Sunday, June 13, 2010

June is proving to be a deadly month for the 7-dog trial and the only way to climb out of the hole is with betting spreads much wider than 1 to 50.

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Not much I can do about mythematicians who wag their fingers at me and say, "See, it's classic - whenever you start to lose, you simply raise your bet limits!"

Never mind that I have been arguing for years that a wide spread (much wider than 1 to 50, for sure) is essential to long-term profit from any game with a negative expectation.

It would be downright bloody wonderful to come up with a wagering method that guarantees consistent profits at little or no risk.

But that is never going to happen on planet Earth, at least as long as casinos and bookies insist on requiring all their games and propositions to include a built-in house advantage.

Looking back on the first couple of weeks of June, it happens that a surprising number of underdog wins have been at +100, or even money.

For the ongoing 7-dog trial, I have tended to make selections that pay at least +110, figuring that if I can't put money on all the promising dogs in each day's lineup (any team at longer odds than +180 being rejected as unpromising) I should target those paying better than 1 to 1.

In the larger analysis, dogs have been doing pretty well this month: I just haven't been making the right choices!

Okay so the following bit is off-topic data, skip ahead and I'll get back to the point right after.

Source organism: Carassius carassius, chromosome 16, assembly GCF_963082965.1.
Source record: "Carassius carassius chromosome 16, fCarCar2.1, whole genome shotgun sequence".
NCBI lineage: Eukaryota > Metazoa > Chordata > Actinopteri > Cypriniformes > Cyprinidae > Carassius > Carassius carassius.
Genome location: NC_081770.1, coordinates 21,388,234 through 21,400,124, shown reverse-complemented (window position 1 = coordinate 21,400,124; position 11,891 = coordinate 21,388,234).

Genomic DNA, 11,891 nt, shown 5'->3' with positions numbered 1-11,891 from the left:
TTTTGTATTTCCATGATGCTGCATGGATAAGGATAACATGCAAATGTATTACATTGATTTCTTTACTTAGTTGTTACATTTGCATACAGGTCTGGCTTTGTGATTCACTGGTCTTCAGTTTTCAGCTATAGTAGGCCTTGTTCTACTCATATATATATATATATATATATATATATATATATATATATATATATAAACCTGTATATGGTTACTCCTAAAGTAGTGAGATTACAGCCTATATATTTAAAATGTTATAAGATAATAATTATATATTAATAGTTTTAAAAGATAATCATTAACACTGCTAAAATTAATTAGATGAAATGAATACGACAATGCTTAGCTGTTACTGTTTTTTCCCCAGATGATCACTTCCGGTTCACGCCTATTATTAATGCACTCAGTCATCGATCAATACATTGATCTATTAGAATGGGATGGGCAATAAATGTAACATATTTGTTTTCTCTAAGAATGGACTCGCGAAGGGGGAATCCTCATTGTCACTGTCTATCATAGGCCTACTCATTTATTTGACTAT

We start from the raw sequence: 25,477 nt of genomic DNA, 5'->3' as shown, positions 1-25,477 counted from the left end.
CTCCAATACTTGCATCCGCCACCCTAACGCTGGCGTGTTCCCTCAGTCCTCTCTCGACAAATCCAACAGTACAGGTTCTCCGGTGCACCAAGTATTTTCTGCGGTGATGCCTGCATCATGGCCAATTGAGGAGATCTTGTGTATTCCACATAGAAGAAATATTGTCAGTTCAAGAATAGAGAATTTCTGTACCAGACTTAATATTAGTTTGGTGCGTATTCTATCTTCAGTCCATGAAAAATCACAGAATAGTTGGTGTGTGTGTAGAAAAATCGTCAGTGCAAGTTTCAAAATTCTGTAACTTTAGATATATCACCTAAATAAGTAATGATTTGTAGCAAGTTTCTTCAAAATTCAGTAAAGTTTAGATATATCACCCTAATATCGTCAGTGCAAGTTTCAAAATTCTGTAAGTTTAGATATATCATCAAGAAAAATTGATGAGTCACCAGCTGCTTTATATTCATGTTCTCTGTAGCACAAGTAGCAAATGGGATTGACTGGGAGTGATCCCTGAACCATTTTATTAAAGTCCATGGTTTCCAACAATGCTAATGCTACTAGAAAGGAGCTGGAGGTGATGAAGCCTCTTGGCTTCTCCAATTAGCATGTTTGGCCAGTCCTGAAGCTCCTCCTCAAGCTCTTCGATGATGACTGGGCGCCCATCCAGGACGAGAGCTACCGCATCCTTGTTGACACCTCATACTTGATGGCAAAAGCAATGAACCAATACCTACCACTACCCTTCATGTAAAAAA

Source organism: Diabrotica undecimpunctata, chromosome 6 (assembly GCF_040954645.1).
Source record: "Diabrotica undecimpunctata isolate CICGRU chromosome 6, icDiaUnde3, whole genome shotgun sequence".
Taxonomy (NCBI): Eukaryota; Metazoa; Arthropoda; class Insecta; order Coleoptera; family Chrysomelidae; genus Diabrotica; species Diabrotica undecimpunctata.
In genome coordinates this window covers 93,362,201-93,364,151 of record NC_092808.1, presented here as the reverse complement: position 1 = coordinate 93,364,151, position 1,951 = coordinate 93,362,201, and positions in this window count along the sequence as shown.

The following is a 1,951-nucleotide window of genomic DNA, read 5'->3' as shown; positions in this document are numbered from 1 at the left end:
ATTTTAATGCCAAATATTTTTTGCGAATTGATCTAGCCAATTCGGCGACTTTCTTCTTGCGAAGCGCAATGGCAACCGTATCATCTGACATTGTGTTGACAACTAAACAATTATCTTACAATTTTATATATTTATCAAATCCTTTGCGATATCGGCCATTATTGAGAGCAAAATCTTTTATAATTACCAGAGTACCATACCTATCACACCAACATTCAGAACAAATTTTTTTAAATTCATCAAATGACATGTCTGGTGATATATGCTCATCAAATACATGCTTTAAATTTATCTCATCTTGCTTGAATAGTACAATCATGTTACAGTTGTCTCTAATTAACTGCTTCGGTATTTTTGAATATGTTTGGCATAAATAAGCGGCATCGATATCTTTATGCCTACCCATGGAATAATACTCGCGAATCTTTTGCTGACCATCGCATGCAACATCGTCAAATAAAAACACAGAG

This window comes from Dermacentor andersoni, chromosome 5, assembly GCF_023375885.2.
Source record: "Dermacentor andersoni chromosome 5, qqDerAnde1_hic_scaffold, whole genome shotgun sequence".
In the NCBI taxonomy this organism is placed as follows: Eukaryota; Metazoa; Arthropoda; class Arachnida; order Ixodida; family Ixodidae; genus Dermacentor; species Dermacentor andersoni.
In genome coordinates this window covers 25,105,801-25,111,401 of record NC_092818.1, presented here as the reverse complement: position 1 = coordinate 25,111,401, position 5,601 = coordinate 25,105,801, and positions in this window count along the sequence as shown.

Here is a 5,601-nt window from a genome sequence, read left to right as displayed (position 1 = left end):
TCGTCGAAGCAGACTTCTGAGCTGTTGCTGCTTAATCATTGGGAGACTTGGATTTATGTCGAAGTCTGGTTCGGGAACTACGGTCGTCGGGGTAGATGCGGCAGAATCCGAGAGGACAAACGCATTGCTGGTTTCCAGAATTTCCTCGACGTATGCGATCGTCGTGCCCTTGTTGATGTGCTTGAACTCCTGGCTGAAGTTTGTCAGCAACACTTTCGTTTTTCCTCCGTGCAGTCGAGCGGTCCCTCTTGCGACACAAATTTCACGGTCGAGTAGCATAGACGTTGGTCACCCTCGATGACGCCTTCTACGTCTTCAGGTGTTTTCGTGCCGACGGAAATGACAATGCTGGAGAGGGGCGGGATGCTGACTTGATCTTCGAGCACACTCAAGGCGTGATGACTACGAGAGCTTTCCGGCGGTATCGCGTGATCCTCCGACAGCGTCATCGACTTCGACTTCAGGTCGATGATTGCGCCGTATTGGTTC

Here are today's picks and Saturday's results:


Yesterday, a minor brain fart stopped me from posting all the info needed to illustrate the merits of tailoring underdog bets to the odds that apply at the precise moment that the wager is placed.

As I explained, the idea is to mitigate risk somewhat in recognition of the reality that whenever we bet on an underdog, the odds are against us, and we can therefore expect to lose more bets than we win.

So if we have lost five bets in a row in a given series, with an LTD of -$420 and a win target of $120 (6 x a minimum bet of $20) and the odds on the next bet (NB) are +130, we can cut the wager from $540 to [540 x 100/130] rounded up, which is $420.

Naturally, this ploy loses less and wins less too!

The reverse can be applied to favorites so that bad ideas like the InvestaPick policy of counting a partial win as a complete recovery will do less long-term damage.

IP basically uses a straight Martingale, or did before it abandoned betting across the board on April 27.

That meant that when, say, an $800 bet intended to cover prior losses of $775 won at -110, the payback was $72 short of the target and InvestaPick simply wrote that off and fell back to a minimum bet next time. Weird! Given odds in their favor, the smart thing to do would have been to allow for the expected payback shortfall and make the bet [$775 x 110/100 = $875ru].

What I intended to do yesterday was put up the summary for odds-adjusted underdog bets, then the matching numbers for dog bets at full value.

So here you go...



As expected, action and exposure was hugely reduced, along with the final win value.

An important reminder: The only person likely to make money out of this blog is you, Dear Reader. There's nothing to buy, ever, and your soul is safe (from me, at least). Test my ideas and use them or don't. It's up to you. One more piece of friendly advice: If you are inclined to use target betting with real money against online "casinos" such as Bodog, spend a few minutes and save a lot of money by reading this._